Mar 17

Binary choice models

Problem statement

Consider the classical problem of why people choose to drive or use public transportation to go to their jobs. For a given individual i, we observe the decision variable y_i, which takes values either 0 (drive) or 1 (use public transportation), and various variables that impact the decision, like costs, convenience, availability of parking, etc. We denote the independent variables x_1,...,x_k and their values for a given individual x_i=(x_{1i},...,x_{ki}). For convenience, the usual expression \beta_0+\beta_1x_{1i}+...+\beta_kx_{ki} that arises on the right-hand side of a multiple regression is called an index and denoted Index_i.

We want to study how people's decisions y_i depend on the index Index_i.

Linear probability model

If you are familiar with the multiple regression, the first idea that comes to mind is

(1) y_i=Index_i+u_i.

This turns out to be a bad idea because the range of the variable on the left is bounded and the range of the index is not. Whenever there is a discrepancy between the bounded decision variable and the unbounded index, it has to be made up for by the error term. Thus the error term will be certainly bad. (A detailed analysis shows that it will be heteroscedastic but this fact is less important than the problem with range boundedness.)

The next statement helps to understand the right approach. We need the unbiasedness condition from the first approach to stochastic regressors:

(2) E(u_i|x_i)=0.

Statement. A combination of equations (1)+(2) is equivalent to just one equation

(3) P(y_i=1|x_i)=Index_i.

Proof. Step 1. Since y_i is a Bernoulli variable, by the definition of conditional expectation we have the identity

(4) E(y_i|x_i)=P(y_i=1|x_i)\times 1+P(y_i=0|x_i)\times 0=P(y_i=1|x_i).

Step 2. If (1)+(2) is true, then by (4)


so (3) holds (see Property 7). Conversely, suppose that (3) is true. Let us write

(5) y_i=P(y_i=1|x_i)+[y_i-P(y_i=1|x_i)]

and denote u_i=y_i-P(y_i=1|x_i). Then using (4) we see that (2) is satisfied:


(we use Property 7 again). (5) and (3) give (1). The proof is over.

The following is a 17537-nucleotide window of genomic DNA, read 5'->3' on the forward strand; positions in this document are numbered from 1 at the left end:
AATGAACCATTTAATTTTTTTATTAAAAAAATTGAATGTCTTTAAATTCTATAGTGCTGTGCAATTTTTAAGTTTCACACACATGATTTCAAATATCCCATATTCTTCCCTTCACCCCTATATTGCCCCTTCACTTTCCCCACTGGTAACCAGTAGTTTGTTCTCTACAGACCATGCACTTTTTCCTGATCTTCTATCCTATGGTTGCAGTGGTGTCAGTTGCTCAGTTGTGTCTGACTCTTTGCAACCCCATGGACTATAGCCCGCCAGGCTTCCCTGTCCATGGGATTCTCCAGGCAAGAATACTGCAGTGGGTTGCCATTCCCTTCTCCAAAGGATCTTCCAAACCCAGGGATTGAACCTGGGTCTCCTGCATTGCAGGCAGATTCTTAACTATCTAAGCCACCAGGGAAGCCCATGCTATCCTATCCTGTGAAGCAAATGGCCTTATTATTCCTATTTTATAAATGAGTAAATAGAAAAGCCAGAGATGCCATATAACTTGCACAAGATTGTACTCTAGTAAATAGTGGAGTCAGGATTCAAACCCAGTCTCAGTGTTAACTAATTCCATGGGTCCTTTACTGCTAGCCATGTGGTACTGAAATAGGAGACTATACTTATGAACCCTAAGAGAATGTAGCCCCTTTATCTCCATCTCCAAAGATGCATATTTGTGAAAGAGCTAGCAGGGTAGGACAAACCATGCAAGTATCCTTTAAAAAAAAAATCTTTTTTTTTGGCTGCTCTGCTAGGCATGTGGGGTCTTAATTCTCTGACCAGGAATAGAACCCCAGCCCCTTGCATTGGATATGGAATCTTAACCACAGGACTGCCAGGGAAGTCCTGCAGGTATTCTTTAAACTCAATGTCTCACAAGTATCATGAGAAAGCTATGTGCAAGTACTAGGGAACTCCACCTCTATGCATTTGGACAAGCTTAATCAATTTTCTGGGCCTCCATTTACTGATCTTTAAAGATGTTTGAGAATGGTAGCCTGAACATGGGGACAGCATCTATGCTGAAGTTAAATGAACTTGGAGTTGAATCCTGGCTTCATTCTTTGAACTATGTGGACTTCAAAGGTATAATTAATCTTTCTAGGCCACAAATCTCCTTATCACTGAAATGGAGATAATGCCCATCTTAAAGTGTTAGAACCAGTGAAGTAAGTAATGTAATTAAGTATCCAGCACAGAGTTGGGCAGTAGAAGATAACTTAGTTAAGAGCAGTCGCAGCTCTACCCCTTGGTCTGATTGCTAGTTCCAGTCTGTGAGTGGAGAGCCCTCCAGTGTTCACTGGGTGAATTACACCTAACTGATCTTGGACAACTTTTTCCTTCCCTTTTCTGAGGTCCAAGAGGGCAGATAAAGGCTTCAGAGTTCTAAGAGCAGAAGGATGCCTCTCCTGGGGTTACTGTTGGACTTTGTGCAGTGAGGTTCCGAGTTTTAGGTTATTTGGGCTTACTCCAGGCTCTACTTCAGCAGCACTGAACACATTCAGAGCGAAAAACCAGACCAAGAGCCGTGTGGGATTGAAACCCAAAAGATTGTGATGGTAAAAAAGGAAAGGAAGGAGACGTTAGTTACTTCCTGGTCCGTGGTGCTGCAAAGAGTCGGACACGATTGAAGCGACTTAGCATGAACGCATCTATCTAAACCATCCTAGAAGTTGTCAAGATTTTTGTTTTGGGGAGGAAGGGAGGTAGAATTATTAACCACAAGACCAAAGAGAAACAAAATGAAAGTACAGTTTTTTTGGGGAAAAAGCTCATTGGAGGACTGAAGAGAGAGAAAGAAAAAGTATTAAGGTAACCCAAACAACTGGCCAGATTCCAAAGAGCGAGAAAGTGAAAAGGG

This little exercise shows that the linear model (1) is the same as (3), which is called a linear probability model. (3) has the same problem as (1): the variable on the left is bounded and the index on the right is not. Note also a conceptual problem unseen before: while the decisions y_i are observed, the probabilities P(y_i=1|x_i) are not. This is why one has to use the maximum likelihood method.

Binary choice models

Since we know what is a distribution function, we can guess how to correct (3). A distribution function has the same range as the probability at the left of (3), so the right model should look like this:

(6) P(y_i=1|x_i)=F(Index_i)

where F is some distribution function. Two choices of F are common

(a) F is a distribution function of the standard normal; in this case (6) is called a probit model.

(b) F is a logistic function; then (6) is called a logit model.

Measuring marginal effects

For the linear model (1) the marginal effect of variable x_{ji} on y_i is measured by the derivative \partial y_i/\partial x_{ji}=\beta_j and is constant. If we apply the same idea to (6), we see that the marginal effect is not constant:

(7) \frac{\partial P(y_i=1|x_i)}{\partial x_{ji}}=\frac{\partial F(Index_i)}{\partial Index_i}\frac{\partial Index_i}{\partial x_{ji}}=f(Index_i)\beta_j

where f is the density of F (we use the distribution function differentiation equation and the chain rule). In statistical software, the value of f(Index_i) is usually reported at the mean value of the index.

For the probit model equation (7) gives \frac{\partial P(y_i=1|x_i)}{\partial x_{ji}}=\frac{1}{\sqrt{2\pi}}\exp(-\frac{Index_i^2}{2})\beta_j and for the logit \frac{\partial P(y_i=1|x_i)}{\partial x_{ji}}=\frac{e^{-Index_i}}{(1+e^{-Index_i})^2}\beta_j. There is no need to remember these equations if you know the algebra.

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